He couldn’t tell if she was listening or not, or if she could hear him. “You saved me. When I heard about my father I was ready to cut my throat then and there. But you brought me back to life. You showed me I had a reason to live—no, a duty. Because of the things I had done and the choices I had made. What about you, then? How much obligation do you have?”

Athellus felt a prickle in the corner of his eyes. “Kaire, please. Don’t make me hurt you.”

She huffed. He stretched a hand toward that sleek and deadly head; she reared away and snarled. Those immense wings bated and sent a gale of wind down the street, almost enough to knock him over, but he braced his feet and stood his ground, holding her eye. The thing his partner had become stared at him, unreadable; Athellus stared back. He knew the transformation might already have begun, that Kaire the woman might already have been drowned out by Kairendyrian’s deadly and joyful song. But he had to try. He would not let her down by letting himself be killed.

“Kaire.” He stretched his hand forth again. “Let me help you.”

He stood patiently waiting. Then her head arced down again, gradually, the white eye narrowed with suspicion and dwindling recognition. But Athellus only cared about the other eye, still nearly blinded by blood. In this shape her body healed near-instantaneously. Something must be wrong. With the pain of it distracting her, he might never be able to reach her.

Eventually, her head was low enough for him to reach, the bloody eye almost as large as he was tall. Athellus looked up above the eye socket—there. A chunk of the metal splinter that had skewered her was sticking up through her skin. Her body was trying to reject it and failing; it must be fusing to the bone.

“I can cut it free,” he told her. “But you’ll have to trust me, and accept some pain.”

There was no response. Only the blank reddened stare. It might already be too late.

Touching that living steel bare-handed would be foolhardy: he might as well grasp a spitting iron bar. But with the black bandage wrapped around his hand and the tip of the blade, he was able to lever some of her scales back from around the metal splinter where it erupted through the skin. She hissed and roared under him, but held still.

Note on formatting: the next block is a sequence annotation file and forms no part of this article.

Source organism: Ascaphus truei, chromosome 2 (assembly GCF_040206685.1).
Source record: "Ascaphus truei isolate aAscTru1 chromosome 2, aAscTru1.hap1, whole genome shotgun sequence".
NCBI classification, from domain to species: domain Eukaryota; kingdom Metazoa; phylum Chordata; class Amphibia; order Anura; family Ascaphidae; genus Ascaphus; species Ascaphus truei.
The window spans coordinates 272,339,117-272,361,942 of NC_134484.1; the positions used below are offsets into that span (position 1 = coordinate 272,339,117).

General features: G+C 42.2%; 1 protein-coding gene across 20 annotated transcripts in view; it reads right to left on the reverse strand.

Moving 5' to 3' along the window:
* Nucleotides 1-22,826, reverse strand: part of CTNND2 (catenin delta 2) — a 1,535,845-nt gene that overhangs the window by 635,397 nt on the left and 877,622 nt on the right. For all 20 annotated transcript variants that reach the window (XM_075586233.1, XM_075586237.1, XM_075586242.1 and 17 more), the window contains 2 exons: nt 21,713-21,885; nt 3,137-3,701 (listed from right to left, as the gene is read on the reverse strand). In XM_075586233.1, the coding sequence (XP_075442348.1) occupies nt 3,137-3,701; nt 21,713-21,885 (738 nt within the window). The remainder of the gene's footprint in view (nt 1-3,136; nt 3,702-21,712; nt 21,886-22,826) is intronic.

“Soft now, Kaire,” he told her, then addressed the Saius Blade to the upper edge of the socket. Ignoring her shriek of rage and trying to be merciless, Athellus cut as hard as he could with that razor edge. The bone grated, resisted… then the metal splinter lost its purchase. He backed off at once.

Not a moment too soon. Her head snapped up and writhed back and forth, a dying hydra’s shake. The splinter was slowly pushed up as her body healed; an instant later Athellus leapt back as it dropped to his feet with a ringing clamour. The blood stopped flowing. Within a minute both her eyes burned white and clear again.

“Kaire!” He put every ounce of command he possessed into his voice. “Listen to me! You are banru, you are chosen! You are that which you made yourself! Are you a slave to your blood or not?”

She screamed again, shaking her head back and forth as if in agony. Any moment she’d lash out—

“No? Then prove it!” He screamed back at her, just as furiously. “Goddamn it, Kaire, prove it! Now!

With a rush of wings she leaped into the air, soaring up above the street. Water blew in all directions. For a moment the sky was full of her, a shadow cast for blocks around. Then she descended like a hawk—and vanished in a thunderclap that echoed through Athellus' bones.

Metallic feathers floated down, one by one by one, from the flawless sky.